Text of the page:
Prince Henry, meanwhile, had been occupied with the Imperialists. He planned for Mayr to be set against them, preceding a major move. The latter had spent the winter trying to rebuild their army. Hildburghausen having resigned, the command of the still shaky force, after some haggling, was entrusted to Field Marshal Prince Friedrich Michael von Pfalz-Zweibrücken. The latter arrived at Nurnburg on March 31, and immediately set about rectifying some of his army’s most pressing concerns. The cautious Imperialist circles immediately went into council of war meetings. A reluctant decision was made at council to move from lower Saxony into a position closer to Bohemia. About the same time as the Imperialist change of order, Serbelloni resumed his career as a soldier by taking command of the Austrian forces in western Bohemia on April 16. Brabant puts the effective Imperialist strength by the end of April at “26,264 men and 3275 horses.” The allies, especially the Austrians, had been wrestling with the idea of whether or not the motley Reich forces would be any better than in 1757. Serbelloni’s presence was to provide a prop to the Imperialist effort, such as it was.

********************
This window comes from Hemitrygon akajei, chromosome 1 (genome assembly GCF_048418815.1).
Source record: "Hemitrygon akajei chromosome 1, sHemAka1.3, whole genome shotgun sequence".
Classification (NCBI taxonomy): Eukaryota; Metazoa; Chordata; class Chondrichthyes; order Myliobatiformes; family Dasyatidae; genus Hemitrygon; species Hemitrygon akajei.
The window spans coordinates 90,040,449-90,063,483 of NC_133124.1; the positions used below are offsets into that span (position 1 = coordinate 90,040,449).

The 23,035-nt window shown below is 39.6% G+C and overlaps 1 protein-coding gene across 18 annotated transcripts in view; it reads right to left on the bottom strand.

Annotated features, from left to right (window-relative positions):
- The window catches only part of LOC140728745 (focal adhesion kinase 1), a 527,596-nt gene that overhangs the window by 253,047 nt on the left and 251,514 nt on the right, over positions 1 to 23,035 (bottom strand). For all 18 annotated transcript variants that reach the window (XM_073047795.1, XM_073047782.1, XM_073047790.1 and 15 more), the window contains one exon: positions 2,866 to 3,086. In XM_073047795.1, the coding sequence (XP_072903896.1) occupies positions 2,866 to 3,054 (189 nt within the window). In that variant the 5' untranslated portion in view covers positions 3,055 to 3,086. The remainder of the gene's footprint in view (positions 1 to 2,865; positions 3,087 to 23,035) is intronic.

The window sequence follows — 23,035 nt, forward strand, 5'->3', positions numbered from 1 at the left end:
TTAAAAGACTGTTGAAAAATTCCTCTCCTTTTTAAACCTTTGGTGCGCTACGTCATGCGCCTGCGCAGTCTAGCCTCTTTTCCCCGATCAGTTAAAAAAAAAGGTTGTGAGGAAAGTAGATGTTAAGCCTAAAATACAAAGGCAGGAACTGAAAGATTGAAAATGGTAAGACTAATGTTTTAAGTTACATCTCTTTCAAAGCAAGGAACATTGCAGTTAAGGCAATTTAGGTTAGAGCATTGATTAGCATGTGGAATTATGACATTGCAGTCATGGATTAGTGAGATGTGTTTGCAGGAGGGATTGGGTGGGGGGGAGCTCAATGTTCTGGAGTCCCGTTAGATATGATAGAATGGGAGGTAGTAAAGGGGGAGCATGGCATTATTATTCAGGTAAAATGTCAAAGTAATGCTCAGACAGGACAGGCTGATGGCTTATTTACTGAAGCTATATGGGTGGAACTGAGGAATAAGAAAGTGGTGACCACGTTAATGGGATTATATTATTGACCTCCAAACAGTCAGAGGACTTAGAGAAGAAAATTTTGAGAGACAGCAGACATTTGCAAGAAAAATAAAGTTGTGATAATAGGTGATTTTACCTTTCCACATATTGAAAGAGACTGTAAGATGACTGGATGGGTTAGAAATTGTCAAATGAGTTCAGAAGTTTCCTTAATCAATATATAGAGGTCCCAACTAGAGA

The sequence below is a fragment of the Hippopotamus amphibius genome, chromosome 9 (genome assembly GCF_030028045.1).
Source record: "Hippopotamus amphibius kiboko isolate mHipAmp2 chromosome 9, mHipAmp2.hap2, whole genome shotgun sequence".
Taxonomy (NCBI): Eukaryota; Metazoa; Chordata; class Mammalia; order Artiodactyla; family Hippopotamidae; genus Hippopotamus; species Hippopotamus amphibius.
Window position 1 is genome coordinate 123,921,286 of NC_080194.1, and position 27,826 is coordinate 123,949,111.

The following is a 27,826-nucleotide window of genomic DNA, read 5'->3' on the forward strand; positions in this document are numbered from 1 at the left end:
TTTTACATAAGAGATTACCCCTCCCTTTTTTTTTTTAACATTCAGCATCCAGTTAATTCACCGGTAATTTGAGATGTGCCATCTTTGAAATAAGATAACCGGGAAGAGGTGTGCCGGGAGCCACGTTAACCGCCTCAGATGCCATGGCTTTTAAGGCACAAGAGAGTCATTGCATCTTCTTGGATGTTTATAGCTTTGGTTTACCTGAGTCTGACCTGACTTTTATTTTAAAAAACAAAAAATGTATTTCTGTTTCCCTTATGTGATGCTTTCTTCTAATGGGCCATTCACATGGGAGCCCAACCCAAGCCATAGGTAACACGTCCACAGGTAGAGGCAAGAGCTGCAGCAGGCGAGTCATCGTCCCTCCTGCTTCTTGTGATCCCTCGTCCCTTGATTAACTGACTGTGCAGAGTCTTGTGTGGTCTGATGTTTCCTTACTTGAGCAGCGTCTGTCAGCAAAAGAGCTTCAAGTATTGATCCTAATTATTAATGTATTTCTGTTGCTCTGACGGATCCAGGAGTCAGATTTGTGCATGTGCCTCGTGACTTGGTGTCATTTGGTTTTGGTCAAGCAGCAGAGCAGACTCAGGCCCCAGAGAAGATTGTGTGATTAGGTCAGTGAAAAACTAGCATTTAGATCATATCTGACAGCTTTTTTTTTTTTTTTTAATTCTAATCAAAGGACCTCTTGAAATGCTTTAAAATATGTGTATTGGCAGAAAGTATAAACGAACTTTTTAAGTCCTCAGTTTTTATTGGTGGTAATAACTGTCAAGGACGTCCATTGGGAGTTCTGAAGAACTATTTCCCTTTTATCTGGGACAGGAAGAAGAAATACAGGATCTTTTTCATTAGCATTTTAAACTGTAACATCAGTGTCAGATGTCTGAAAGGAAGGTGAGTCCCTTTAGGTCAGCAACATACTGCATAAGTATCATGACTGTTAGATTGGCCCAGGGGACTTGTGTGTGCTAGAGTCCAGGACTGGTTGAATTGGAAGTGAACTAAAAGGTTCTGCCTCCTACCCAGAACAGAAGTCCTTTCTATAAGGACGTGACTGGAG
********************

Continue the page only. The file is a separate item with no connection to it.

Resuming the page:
This concentration of the Imperialist Army in the defense of Saxony and Bohemia was of scant comfort to the Saxon minister Brühl, who hinted he feared the Reich army “almost as much as the enemy.” The condemnation may seem justified in view of that force’s dismal performance at Rossbach and other military actions. Zweibrücken just now could dispose of about “35,000” men near Saatz, while Daun had been decent enough to earmark 15,000 Austrians to join this force. This made for a total, more or less, of 50,000 men; far superior in numbers to the force with Henry. Mayr had been engaged in burning the magazines and harassing the troops of Zweibrücken’s command. The latter lacked light troops, so there was little effective resistance. Prince Henry’s winter march, already alluded to, had opened the drama in Saxony.